As a growing number of midmarket organizations look to host data centers off-site, many economic development offices are doing a pretty powerful song and dance to lure outsiders to the their states.
But while cheap land and labor are definitely a draw, they should never be considered more important than the tax rate and energy costs, said Ken Baudry, president of K.J. Baudry Inc. in Roswell, Ga. Everything else -- land, construction costs, travel costs, the availability of labor -- is only icing on the cake, said Baudry, a data center consultant who locates open data center space for his clients.
Consider the state's position. A data center usually means long-term tax revenue and jobs. So it's no surprise that state economic development offices are fiercely competitive when seeking out would-be data center tenants.
Len Capelli, business development consultant for the Virginia Economic Development Partnership, flew west to Carlsbad, Calif., last month to the CIO Decisions conference to pitch his state as a premier location for data centers.
Parked alongside traditional conference sponsors -- Microsoft and Business Objects S.A. among them -- Capelli's pitch for Virginia had the usual: taxes, land and lower power cost. Then there is the more specific pitch: Virginia is close to Washington, D.C., yet parts are far enough away to be a backup in the event of disaster.
"We do focus and attempt to identify the business issue that we're trying to solve," said Liz Povar, director of business development at the Virginia Economic Development Partnership. "It's our goal to be fully prepared so when data center companies come to Virginia, they've got options to choose from."
So the state is selling its most rural counties -- those still within easy reach of the District of Colombia, as prime spots for data centers and backup centers.
"The proximity to Washington, D.C., is clearly an advantage for us," Povar said. "Many data centers are involved in federal government activities." But data centers and especially continuity of operations centers often need to be a ways out of a major city -- anticipating a terrorist attack, major power loss or disaster.
Federal agencies have "talked about a 50-mile radius and a 100-mile radius," Povar said.
That was indeed a consideration for Tong, who in the end decided to build his data center facility in Page County, a community of 24,000 residents about 100 miles from Washington.
As a small government contractor Tong has also taken advantage of Page County's HUBZone (historically underutilized business zone) designation by the federal government, which helps him bring on more federal government work.
"In some of the rural areas, the entire counties are HUBZones," Tong said.
Tong's data center facility will be about 10,000 square feet. He estimates it will cost him $16.5 million to build and he believes he can employ nearly 100 people there. It will also include continuity of operations rooms -- spots for displaced IT departments to move in and keep working in the event of a disaster.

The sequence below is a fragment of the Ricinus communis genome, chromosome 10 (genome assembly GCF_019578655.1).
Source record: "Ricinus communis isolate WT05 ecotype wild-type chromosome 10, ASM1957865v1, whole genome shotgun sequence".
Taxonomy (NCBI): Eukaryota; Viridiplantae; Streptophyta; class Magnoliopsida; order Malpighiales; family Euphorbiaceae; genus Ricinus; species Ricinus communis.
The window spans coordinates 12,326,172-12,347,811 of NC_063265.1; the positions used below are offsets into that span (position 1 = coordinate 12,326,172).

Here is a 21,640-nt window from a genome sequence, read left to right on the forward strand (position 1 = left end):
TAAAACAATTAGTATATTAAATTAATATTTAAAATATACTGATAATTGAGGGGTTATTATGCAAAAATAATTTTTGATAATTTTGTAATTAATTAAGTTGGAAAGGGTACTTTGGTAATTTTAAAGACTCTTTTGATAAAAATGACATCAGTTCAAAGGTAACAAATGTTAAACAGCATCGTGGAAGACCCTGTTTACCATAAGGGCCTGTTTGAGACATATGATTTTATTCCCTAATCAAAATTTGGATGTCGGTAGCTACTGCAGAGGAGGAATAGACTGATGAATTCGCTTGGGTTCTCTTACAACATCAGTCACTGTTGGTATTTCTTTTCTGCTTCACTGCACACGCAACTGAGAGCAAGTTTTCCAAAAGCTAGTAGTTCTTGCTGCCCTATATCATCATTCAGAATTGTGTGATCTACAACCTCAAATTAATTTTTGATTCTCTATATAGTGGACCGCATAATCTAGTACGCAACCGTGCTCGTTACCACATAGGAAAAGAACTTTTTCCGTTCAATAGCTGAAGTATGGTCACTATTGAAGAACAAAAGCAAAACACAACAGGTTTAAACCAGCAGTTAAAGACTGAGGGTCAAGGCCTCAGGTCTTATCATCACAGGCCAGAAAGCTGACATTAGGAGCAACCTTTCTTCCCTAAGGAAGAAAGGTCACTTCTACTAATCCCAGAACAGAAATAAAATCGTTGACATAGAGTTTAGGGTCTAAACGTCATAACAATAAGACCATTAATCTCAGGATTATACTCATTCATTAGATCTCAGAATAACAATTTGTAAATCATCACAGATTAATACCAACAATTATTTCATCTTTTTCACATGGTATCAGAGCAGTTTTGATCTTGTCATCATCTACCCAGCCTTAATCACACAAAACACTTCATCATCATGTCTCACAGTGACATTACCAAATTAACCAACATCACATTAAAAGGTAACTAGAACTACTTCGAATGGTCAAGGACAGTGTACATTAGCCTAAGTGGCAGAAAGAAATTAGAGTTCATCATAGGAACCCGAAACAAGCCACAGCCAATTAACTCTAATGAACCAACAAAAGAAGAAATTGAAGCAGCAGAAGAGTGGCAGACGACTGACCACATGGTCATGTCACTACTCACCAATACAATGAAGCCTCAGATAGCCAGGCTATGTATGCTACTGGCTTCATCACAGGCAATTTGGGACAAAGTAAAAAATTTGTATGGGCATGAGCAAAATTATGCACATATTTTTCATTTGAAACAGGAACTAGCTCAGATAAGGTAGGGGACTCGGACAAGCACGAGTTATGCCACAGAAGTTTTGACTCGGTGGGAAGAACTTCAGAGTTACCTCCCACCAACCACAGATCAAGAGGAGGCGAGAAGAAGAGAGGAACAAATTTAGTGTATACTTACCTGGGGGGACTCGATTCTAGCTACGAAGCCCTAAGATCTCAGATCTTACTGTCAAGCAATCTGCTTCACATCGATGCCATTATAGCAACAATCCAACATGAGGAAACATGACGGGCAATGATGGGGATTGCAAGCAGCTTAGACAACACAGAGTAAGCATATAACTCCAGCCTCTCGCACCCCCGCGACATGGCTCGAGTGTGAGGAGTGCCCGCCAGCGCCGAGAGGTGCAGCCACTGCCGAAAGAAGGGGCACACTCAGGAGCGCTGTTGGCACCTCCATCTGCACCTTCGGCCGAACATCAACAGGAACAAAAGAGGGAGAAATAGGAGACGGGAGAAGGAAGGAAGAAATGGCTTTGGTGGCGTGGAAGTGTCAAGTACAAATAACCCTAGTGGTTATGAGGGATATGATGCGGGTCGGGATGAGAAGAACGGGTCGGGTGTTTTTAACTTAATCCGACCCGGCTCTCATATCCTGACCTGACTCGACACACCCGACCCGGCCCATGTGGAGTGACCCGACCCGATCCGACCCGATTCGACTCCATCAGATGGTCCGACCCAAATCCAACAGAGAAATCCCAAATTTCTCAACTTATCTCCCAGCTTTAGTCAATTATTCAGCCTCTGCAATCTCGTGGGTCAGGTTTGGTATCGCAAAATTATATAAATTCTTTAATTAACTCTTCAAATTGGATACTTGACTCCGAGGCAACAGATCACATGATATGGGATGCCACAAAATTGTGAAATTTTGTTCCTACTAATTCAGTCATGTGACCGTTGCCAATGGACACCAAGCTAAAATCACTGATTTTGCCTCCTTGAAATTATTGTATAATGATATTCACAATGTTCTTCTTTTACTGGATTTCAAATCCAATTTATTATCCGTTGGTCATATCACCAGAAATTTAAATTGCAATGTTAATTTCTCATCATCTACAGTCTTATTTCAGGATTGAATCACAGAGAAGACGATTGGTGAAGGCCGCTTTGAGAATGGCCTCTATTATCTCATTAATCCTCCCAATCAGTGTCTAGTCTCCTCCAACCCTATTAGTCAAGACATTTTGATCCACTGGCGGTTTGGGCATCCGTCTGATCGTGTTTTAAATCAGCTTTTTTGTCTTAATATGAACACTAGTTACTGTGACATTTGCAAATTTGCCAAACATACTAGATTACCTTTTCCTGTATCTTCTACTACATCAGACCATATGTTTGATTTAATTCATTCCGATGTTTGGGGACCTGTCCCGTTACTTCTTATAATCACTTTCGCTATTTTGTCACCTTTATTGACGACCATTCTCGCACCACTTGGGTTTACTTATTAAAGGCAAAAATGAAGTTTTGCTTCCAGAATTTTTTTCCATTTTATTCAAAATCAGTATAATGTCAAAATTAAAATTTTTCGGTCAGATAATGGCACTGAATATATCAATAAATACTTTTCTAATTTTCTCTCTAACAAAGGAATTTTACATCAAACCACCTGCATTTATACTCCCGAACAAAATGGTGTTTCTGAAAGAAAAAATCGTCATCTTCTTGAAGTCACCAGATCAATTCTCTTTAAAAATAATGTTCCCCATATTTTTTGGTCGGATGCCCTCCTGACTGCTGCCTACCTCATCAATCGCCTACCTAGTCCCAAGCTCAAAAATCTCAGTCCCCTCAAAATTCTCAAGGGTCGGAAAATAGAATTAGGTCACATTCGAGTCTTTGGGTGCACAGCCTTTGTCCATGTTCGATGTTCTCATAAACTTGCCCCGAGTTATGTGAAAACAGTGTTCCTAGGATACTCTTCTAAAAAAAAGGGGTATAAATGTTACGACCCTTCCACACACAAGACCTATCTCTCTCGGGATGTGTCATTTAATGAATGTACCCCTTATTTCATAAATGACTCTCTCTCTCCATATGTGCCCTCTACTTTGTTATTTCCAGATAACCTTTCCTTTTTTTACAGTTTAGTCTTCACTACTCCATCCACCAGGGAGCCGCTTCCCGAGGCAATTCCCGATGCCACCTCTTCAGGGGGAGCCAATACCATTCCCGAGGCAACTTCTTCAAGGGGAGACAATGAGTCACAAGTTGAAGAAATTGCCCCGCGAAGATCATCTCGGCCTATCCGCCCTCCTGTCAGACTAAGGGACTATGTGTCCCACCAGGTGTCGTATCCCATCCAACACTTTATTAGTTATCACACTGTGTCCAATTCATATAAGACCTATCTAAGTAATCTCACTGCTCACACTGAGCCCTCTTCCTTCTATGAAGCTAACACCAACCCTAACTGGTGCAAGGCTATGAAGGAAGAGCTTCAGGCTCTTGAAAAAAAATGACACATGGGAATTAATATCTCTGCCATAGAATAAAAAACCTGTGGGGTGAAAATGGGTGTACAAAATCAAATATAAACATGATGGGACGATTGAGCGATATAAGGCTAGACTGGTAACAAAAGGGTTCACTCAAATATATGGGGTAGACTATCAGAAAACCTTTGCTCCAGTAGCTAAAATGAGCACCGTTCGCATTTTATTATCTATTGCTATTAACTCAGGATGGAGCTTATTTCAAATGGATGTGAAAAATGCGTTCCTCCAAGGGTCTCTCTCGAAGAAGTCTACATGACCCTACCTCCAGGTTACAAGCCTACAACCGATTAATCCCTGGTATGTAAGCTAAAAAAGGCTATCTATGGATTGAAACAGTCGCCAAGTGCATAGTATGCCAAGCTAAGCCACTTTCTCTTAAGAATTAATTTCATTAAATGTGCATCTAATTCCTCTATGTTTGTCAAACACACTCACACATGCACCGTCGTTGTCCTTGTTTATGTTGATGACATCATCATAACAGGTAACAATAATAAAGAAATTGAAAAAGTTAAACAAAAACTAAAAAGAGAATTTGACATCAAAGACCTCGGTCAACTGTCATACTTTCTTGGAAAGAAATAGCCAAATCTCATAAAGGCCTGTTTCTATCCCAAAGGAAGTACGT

Another big win for the Virginia economic development office is Terremark Worldwide Inc., a routing and data center company. Last month, it opened the first of five buildings in rural Culpeper, Va.
The facility, when complete, is expected to bring 250 professional jobs to the area. In exchange, the company makes out with a $1 million incentive from the state and $3 million in tax breaks from Culpeper County.
In planning the pitch to companies looking for data center space, Povar looks for Virginia towns that have a ready and able workforce and facilities, sufficient low-cost power and water resources and are "storm-ready certified."
"We're looking for communities that have a human resource, a talent resource of the skill set that is needed for data centers," she said.
An able workforce is all fine and well, Baudry said. But in his experience, just about every part of the country has the necessary workforce for a data center. Just about everywhere has comparable land and construction costs.
Look at the bottom line
When CIOs take a pitch on data center location, Baudry said, they need to focus on the long-term tax picture and energy costs, both significant differentiators. CIOs looking to lease data center space in a larger facility should specifically focus on finding a space that has direct energy metering, ensuring the business pays for what it uses, no more no less.
Often, data center facilities have an energy cost formula that "can be really unfair," Baudry said. Then again, it may be out of the CIO's hands.
"If [I'm] a small user going into a large facility -- I'm going to lease three racks of space -- I really have to take whatever they give me," he said. "Maybe I'm the client that enables them to kick off construction. Then I would push for direct metering of all my facilities."
Baudry said what part of the country a data center is located in is important only in that it makes sense to be relatively close to company headquarters or a branch office. He suggested keeping a data center within an eight-hour drive if possible.
Austin, Texas; Dallas; Denver; and Phoenix appear to be popular cities for data center location west of the Mississippi River, Baudry said. In the east, Atlanta is popular, as well as both New York state and Virginia, he said.
Let us know what you think about the story; email: Zach Church, News Writer